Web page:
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Hospital Star Ratings and Patient Outcomes

By April 19, 2016Commentary

Notwithstanding our general grumpy old man bent, every now and then some positive news comes along that we are happy to report on.  Various government-sponsored quality programs have definitely taken their hits, but a new study in the Journal of the American Medical Association Internal Medicine finds that there is an association between hospital star ratings and some patient outcomes, and even better, the association appears to be positive!!   (JAMA Int. Med. Article)   Currently the Centers for Medicare & Medicaid services uses a five-star system for hospitals that is based solely on results from the hospital CAHPS survey.  Eventually CMS will likely include process and outcome measures, but for now there is concern about whether patient experience is linked to patient outcomes.  The researchers examined the correlation between number of stars and hospital readmission and mortality rates, using 2015 data.  The researchers attempted to adjust for several factors, but it does not appear that they fully capture differences is socio-economics or health status of populations.  There were 3076 hospitals in the sample, about 4% had five star ratings, 26% had four stars and 47% had three stars.  The four and five star hospitals were more likely to be smaller and in small rural midwestern towns.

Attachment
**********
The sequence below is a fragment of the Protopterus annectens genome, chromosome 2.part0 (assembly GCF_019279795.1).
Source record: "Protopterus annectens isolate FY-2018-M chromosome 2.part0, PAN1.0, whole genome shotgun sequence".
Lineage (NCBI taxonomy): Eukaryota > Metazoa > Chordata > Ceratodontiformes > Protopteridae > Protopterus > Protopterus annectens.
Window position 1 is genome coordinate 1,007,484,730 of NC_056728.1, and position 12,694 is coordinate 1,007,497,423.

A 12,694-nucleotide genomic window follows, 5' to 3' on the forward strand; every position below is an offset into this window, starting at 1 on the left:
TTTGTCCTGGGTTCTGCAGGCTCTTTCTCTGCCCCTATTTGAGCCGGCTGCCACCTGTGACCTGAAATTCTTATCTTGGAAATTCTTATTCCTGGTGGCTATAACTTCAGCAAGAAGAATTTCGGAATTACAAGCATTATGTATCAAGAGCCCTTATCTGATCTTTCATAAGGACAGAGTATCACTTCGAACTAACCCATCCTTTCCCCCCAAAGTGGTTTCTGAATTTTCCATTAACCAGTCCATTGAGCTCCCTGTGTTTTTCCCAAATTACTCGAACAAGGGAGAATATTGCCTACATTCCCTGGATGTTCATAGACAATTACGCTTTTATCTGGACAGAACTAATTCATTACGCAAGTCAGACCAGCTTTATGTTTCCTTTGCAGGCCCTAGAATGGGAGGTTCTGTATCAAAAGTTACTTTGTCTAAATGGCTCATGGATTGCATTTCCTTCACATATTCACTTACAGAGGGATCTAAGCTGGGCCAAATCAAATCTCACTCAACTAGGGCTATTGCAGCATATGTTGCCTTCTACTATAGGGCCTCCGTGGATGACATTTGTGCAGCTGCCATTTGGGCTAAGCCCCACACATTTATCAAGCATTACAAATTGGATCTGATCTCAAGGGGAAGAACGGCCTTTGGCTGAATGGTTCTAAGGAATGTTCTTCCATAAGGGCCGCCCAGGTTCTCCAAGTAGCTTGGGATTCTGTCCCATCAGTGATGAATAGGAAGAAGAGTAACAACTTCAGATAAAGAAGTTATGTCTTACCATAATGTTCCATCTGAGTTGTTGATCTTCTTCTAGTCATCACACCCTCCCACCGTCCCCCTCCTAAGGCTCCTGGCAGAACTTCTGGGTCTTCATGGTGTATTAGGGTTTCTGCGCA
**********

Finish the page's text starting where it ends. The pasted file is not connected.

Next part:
Five star hospitals had the lowest mortality rates, 9.8%, four star facilities were at 10.4%, three star at 10.5%, two star at 10.7% and one-star at 11.2%.  A similar pattern was found in regard to 30-day readmission rates, with one star hospitals at 18.7%, four star at 20.2%, three star at 21%, two star 21.8% and one star at 22.9%.  So there appears to be a linear correlation between number of stars and these outcomes, although these are pretty small differences and there are few hospitals in the extreme star categories.  It seems somewhat likely that the results are also picking up other factors–hospitals in less-populated midwestern towns are themselves small and deal with homogenous, relatively healthy populations.  And being in a large, urban facility likely increases patients’ feelings of anxiety, of not getting individualized attention, and being in a busy, anonymous environment.  The CAHPS survey is not designed to sort out institutional characteristic effects from the individual care delivered.  But at least there is some minimal evidence that there may be a relationship between patient satisfaction and outcomes.

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